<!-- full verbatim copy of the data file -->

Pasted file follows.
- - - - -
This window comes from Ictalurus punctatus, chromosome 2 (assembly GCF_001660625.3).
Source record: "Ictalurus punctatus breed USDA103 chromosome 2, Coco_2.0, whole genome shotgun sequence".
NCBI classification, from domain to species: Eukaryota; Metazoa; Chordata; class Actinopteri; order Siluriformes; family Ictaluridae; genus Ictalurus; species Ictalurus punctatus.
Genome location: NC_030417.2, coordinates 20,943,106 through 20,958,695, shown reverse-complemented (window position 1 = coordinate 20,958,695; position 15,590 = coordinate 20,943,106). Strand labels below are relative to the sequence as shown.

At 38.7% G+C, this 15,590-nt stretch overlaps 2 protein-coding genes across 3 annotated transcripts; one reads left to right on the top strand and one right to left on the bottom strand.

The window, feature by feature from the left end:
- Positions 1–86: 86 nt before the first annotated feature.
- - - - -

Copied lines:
This window comes from Ictalurus punctatus, chromosome 2 (assembly GCF_001660625.3).
Source record: "Ictalurus punctatus breed USDA103 chromosome 2, Coco_2.0, whole genome shotgun sequence".
NCBI classification, from domain to species: Eukaryota; Metazoa; Chordata; class Actinopteri; order Siluriformes; family Ictaluridae; genus Ictalurus; species Ictalurus punctatus.
Genome location: NC_030417.2, coordinates 20,943,106 through 20,958,695, shown reverse-complemented (window position 1 = coordinate 20,958,695; position 15,590 = coordinate 20,943,106). Strand labels below are relative to the sequence as shown.

At 38.7% G+C, this 15,590-nt stretch overlaps 2 protein-coding genes across 3 annotated transcripts; one reads left to right on the top strand and one right to left on the bottom strand.

The window, feature by feature from the left end:
- Positions 1–86: 86 nt before the first annotated feature.